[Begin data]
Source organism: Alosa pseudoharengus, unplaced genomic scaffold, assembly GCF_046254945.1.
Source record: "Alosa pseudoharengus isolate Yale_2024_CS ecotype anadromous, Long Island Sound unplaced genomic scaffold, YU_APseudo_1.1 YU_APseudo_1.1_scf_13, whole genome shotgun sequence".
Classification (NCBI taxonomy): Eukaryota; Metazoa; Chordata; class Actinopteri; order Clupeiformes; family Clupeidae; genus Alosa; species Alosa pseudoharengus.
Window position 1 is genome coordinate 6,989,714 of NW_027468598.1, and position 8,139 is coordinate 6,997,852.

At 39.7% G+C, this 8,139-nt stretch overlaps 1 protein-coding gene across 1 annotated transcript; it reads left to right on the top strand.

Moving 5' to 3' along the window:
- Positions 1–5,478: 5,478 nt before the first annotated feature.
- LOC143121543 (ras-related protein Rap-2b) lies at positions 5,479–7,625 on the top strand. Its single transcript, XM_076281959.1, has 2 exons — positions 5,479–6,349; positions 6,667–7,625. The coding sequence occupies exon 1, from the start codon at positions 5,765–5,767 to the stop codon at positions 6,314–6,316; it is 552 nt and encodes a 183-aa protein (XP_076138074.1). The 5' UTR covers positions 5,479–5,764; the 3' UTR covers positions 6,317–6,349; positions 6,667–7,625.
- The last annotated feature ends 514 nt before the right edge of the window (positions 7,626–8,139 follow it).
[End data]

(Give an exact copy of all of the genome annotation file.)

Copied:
Source organism: Alosa pseudoharengus, unplaced genomic scaffold, assembly GCF_046254945.1.
Source record: "Alosa pseudoharengus isolate Yale_2024_CS ecotype anadromous, Long Island Sound unplaced genomic scaffold, YU_APseudo_1.1 YU_APseudo_1.1_scf_13, whole genome shotgun sequence".
Classification (NCBI taxonomy): Eukaryota; Metazoa; Chordata; class Actinopteri; order Clupeiformes; family Clupeidae; genus Alosa; species Alosa pseudoharengus.
Window position 1 is genome coordinate 6,989,714 of NW_027468598.1, and position 8,139 is coordinate 6,997,852.

At 39.7% G+C, this 8,139-nt stretch overlaps 1 protein-coding gene across 1 annotated transcript; it reads left to right on the top strand.

Moving 5' to 3' along the window:
- Positions 1–5,478: 5,478 nt before the first annotated feature.
- LOC143121543 (ras-related protein Rap-2b) lies at positions 5,479–7,625 on the top strand. Its single transcript, XM_076281959.1, has 2 exons — positions 5,479–6,349; positions 6,667–7,625. The coding sequence occupies exon 1, from the start codon at positions 5,765–5,767 to the stop codon at positions 6,314–6,316; it is 552 nt and encodes a 183-aa protein (XP_076138074.1). The 5' UTR covers positions 5,479–5,764; the 3' UTR covers positions 6,317–6,349; positions 6,667–7,625.
- The last annotated feature ends 514 nt before the right edge of the window (positions 7,626–8,139 follow it).